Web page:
The list could go on forever, but I won’t bore you with it. There are so many examples of manipulative behavior that feigns closeness but serves yourself. Best friend, praising someone else, or calling someone a favorite are forms of showing affection. And in this case conditional affection that evaporates in the face of a new opportunity. By contrast, a relationship with God or with anyone who really cares about you is sincere. However, ire, rage, and hostility can also be emotions that are insincere. Most find that hard to believe because they assume if something is negative it must be true! Perhaps it’s the personal threat of negativity. It makes us insecure, certain that the emotions are genuine because our vulnerability is genuine. Well, we might really be vulnerable, but that doesn’t mean that our critics mean what they say. Their criticism and accusations, like their love and friendship, can evaporate in a minute if they suddenly feel it’s expedient to be fond of us. 😉
For instance, it’s common these days to use absurdly intense labels to describe others, like racist, terrorist, or Nazi. People are shocked by literally everything. Almost everything is the next great threat to society and an emergency. But this does not mean that the people saying this really mean it. They are just getting all worked up because it helps them achieve their goals. They have Conditional Negativity, which is just like Conditional Friendship--a thing of the moment. This behavior creates great cynicism about any publicly stated opinions. For example, they might describe Russian president Vladimir Putin and a typical pedestrian on a small-town street corner exactly the same way (namely as a terrible danger to mankind) although Putin invaded another country and the typical pedestrian merely said something they didn't particularly like. As far as they're concerned the pedestrian is just as guilty of killing people as Putin is because they don't care what those words really mean. Frequent exhibitions of overblown, obviously motivated reactions on every topic make us just roll our eyes and feel that we can't believe what anyone says even if it is true. We now assume all the emotions shown are fake. It can be hard to trust people and to believe they have real feelings about you or about anyone else.
I didn’t think of it at the time, but when writing City of the Invaders I felt very far from the issues it explores and that’s something I’m proud of. I wanted to be free of ulterior motives when writing a very charged type of storyline. So I picked a scenario where I was an outside observer, unlike the protagonist Katia who is deeply tied to all the conflicts in the narrative. It’s an urban story, about subcultures within a mega-city and about a rather nasty divide that simmers between two groups that are always at war but have a lot in common. This story is likely to remind people of politics in real life and to create strong feelings. I knew readers believed I was personally invested in it (for instance, the little tidbits about performing on stage came from my real experiences, didn't they?) And if I had been invested, it wouldn't have been a good story at all. But things that tied into something I'd done weren't important memories of mine and the broader-reaching plot was remote from my preoccupations. As I look back on this book, I realize it was really pretty good. When certain situations are very complex, the worst thing you can do is to have too many opinions. A tale about a big city on the brink of war, written by a girl who always lived on a peaceful farm, was about as much creative distance as was humanly possible! 😛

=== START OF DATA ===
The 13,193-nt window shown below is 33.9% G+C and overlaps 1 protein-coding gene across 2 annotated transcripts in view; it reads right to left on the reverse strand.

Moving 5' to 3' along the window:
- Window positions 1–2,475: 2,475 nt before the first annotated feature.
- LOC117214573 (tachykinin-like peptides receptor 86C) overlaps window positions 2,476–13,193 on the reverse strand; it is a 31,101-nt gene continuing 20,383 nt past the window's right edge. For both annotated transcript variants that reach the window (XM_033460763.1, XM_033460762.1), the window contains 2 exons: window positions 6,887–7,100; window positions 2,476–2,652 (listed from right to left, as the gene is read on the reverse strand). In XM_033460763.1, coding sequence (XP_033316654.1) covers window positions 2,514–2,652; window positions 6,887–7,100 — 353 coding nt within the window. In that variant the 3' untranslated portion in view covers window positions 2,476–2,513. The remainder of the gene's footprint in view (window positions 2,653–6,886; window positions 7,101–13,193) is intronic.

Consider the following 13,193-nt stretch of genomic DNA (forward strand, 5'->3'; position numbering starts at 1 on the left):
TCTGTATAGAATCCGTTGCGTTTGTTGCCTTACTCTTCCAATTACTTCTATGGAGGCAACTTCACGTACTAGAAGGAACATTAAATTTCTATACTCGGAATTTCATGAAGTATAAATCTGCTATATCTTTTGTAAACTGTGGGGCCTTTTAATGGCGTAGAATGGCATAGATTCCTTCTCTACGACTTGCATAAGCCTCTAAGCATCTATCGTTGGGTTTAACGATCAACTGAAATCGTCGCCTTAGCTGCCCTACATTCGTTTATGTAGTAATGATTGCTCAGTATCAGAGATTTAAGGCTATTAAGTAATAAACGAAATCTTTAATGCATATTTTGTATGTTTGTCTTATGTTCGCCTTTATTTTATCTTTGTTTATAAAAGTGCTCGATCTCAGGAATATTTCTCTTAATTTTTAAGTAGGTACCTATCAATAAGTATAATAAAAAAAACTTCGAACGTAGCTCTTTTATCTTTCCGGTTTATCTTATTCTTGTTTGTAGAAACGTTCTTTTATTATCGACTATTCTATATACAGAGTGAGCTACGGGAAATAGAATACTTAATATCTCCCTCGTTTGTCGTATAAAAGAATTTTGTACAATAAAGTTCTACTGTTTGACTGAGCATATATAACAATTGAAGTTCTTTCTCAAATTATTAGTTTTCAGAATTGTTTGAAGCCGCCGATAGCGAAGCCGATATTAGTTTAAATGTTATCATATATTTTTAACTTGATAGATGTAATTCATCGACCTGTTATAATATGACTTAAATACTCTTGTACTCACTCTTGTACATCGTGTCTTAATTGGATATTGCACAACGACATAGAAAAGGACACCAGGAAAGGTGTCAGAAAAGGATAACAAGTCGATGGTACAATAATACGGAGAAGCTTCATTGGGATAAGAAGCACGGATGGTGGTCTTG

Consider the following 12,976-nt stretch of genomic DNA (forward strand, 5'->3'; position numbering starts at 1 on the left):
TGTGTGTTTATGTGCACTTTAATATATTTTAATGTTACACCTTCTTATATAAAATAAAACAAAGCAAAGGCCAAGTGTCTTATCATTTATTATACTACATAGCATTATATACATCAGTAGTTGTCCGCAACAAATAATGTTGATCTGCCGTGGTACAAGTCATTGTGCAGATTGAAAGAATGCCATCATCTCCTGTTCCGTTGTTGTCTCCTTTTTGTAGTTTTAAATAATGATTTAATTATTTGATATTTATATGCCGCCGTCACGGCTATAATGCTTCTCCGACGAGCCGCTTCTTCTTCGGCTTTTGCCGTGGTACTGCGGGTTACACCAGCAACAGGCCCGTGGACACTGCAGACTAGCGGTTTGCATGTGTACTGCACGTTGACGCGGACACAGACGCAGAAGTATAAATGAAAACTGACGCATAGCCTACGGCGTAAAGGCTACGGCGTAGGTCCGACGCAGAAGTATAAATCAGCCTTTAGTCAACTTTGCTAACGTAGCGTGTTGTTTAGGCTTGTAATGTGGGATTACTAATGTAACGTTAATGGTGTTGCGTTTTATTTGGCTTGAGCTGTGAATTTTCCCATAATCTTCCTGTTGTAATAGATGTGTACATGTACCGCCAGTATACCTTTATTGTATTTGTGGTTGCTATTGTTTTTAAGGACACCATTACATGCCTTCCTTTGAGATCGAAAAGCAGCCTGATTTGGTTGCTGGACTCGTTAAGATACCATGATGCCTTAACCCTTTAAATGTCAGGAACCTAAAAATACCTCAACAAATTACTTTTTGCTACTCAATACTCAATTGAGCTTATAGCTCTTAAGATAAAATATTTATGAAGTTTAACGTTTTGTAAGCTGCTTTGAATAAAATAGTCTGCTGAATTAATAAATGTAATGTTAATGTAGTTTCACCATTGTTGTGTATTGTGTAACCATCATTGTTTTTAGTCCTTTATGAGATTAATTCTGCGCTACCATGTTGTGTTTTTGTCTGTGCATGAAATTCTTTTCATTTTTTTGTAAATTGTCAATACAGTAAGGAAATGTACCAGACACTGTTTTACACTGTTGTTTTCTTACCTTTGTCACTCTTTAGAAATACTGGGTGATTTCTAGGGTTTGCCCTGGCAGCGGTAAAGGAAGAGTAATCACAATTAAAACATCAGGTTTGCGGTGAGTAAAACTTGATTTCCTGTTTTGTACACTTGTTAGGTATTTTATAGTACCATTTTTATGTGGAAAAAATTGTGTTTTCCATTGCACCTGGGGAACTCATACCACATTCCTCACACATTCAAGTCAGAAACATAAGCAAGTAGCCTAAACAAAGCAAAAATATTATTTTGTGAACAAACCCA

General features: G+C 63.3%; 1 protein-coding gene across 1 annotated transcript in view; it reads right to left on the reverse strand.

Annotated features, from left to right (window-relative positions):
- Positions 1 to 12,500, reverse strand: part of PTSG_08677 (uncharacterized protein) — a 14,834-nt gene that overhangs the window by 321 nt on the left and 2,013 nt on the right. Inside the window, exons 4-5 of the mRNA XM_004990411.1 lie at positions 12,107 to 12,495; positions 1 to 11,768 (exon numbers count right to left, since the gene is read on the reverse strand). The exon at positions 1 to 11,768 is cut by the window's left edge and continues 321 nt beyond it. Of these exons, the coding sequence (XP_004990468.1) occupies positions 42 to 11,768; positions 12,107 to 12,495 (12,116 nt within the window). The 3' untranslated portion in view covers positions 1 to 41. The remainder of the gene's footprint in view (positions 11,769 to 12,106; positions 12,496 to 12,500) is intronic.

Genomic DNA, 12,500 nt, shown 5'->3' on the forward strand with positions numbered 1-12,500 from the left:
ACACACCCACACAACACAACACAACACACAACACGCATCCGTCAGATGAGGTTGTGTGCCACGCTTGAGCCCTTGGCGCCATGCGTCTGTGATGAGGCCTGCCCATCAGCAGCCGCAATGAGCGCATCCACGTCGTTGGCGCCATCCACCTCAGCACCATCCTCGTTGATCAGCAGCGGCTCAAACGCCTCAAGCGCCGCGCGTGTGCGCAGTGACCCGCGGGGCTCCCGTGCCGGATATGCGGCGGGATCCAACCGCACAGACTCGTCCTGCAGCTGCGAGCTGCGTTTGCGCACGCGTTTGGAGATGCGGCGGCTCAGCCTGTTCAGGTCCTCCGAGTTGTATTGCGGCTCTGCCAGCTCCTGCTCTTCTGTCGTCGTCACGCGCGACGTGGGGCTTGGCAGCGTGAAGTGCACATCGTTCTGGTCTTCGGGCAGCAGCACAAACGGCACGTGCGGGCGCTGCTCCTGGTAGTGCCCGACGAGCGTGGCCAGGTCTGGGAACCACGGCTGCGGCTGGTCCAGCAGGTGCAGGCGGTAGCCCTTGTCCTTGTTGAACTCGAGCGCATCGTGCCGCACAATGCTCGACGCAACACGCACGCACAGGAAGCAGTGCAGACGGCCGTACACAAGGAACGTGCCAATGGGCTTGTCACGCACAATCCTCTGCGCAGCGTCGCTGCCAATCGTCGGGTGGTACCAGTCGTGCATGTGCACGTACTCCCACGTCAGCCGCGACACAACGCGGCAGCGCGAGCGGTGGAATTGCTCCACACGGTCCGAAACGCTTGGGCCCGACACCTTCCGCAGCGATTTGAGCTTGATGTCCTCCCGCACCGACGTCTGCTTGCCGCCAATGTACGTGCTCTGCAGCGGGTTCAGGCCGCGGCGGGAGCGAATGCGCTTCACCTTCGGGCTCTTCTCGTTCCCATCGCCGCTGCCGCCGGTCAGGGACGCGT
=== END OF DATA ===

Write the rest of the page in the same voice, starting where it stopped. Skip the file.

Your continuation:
My name is Katia. I’m the one who doesn’t fit in.
It’s 2335 and people on Earth have been fighting in two clans for centuries. We’ve got colonies all over the solar system now—you know, those cities on Mars people have been planning to build like forever? I wish I had been born out there because they have no fighting between two groups that are essentially identical and won’t admit it. True, EC can read and don’t handle technology and for the Invaders it’s the opposite. But that's just a cosmetic difference over two sides who are similar in every other way. If you say that, though, you'll get in big trouble.
I don’t live in one of those outer-space colonies. I live on Earth. And in the portion of Earth where I live, the former imperial regions, everybody is EC or Invader. Except me. Did you notice I haven’t told you which one I belong to? That’s right. Because I belong to both of them. And that means I really belong to neither. I’m the “weird kid.” The outcast. The one who does everything wrong.
I'm not sure if they think getting involved in gangster politics and accidentally wrecking the opening night of a theater production counts as wrong. But that isn't going to keep me from doing it.
And there will be more updates.
When I was a little girl, I liked to see things upside down. Just for fun, of course—it was a game I played with a mirror. 😊 All it takes is a mirror to see the world in an entirely new way. For instance, classics like Through the Looking Glass have long ago discovered the efficacy of mirror-travel for exploring a young lady’s relationship to the world. I never saw much of myself in Alice although I had a nice big Alice in Wonderland book. And the small, streaky, quite prosaic utility mirror over our bathroom sink was a very serviceable piece of glass, but it was sensible in the extreme and it was hard to imagine a world behind it even if I had wanted to. Besides, it reflected pale daylight from a nearby window and always made me look bleached out.